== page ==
John Donne, that great poet-preacher-Dean of St. Paul’s Cathedral felt that his age was a shifting one. He wrote a poem that expressed his sorrow over the changes in culture by lamenting the passing of a distinguished lady in society. He wrote, “’Tis all in pieces, all coherence gone.”
Donne’s summary of the world in his day might be our sentiment in our day. We are standing at the twilight of a new day in the world. Behind us is modernity, with its focus on the rationale. Born out of the Enlightenment the philosophical foundations were built on the certainty of man’s abilities. We are entering the Post-Modern period built on the shifting sands of mystery, unknowing, and relative. Whereas Rene Descartes was the patron saint on modernity, with his, “I think, therefore, I am;” it may be that Nietzsche is the poet of post-modernity, “…[O]ne word only points to another word and never to reality itself. No one interpretation can ever be regarded as final. As in interpretation, so in life: everything becomes undecidable.”
Into this decidedly undecided world comes the Bible and the Bible believing Christian. And I think that the cure for our despondency and the despair that comes to a world without absolute truth is the powerful and pleasant Psalms of the Old Testament. They are given by God for such a time as this.
Why did God give us the Psalms? And why are they so powerful in times like ours?
I turn to the oldest Psalm to get our answer: Psalm 90. Moses is the author. As we all know, King David is the chief author of the Psalms. He wrote 73 of the 150. Yet it is in this first Psalm, in terms of age, that we can, indeed, discover the Holy Spirit’s beautiful blessing that will come from each and from all of them.
1. God gave us the Psalms as a prayer book for our lives (1).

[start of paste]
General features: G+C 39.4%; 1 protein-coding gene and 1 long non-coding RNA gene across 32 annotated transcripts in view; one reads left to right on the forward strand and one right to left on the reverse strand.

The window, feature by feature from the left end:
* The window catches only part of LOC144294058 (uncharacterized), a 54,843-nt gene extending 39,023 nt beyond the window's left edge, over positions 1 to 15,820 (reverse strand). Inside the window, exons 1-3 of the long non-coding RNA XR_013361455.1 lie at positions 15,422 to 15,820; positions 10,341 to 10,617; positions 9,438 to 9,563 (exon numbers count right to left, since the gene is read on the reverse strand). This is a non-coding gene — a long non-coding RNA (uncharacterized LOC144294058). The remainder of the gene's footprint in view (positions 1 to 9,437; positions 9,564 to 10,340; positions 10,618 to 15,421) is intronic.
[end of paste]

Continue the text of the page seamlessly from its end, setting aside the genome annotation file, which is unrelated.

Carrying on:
2. God gave us the Psalms to know Christ (1).
3. God gave us the Psalms to learn through poetry and song (1).
4. God gave us the Psalms to experience the transcendence and the imminence of God at once (2)
5. God gave us the Psalms to affirm the mystery of life (3-6)
6. God gave us the Psalms to show us our sins (7-11)
7. God gave us the Psalms to remind us of the brevity of life (12)
8. God gave us the Psalms to express our heartfelt longings (13-15)
9. God gave us the Psalms to discover His will for our lives (16)
10. God gave us the Psalms to learn to pray aright (16-17)
11. God gave us the Psalms to reveal His sovereign grace to us (17).
Dietrich Bonhoeffer wrote, “Whenever the Psalter is abandoned, an incomparable treasure vanishes from the Christian church. With its recovery will come unsuspected power.”
We need that power today more than ever. Christ is in the Psalms and to pray the Psalms and sing the Psalms and live the Psalms is to not only find the strength we need in our lives, it is to find the gift of God for our world.
This is an outline of a message that I gave at Westminster Presbyterian Church. The full hour of teaching can be heard here.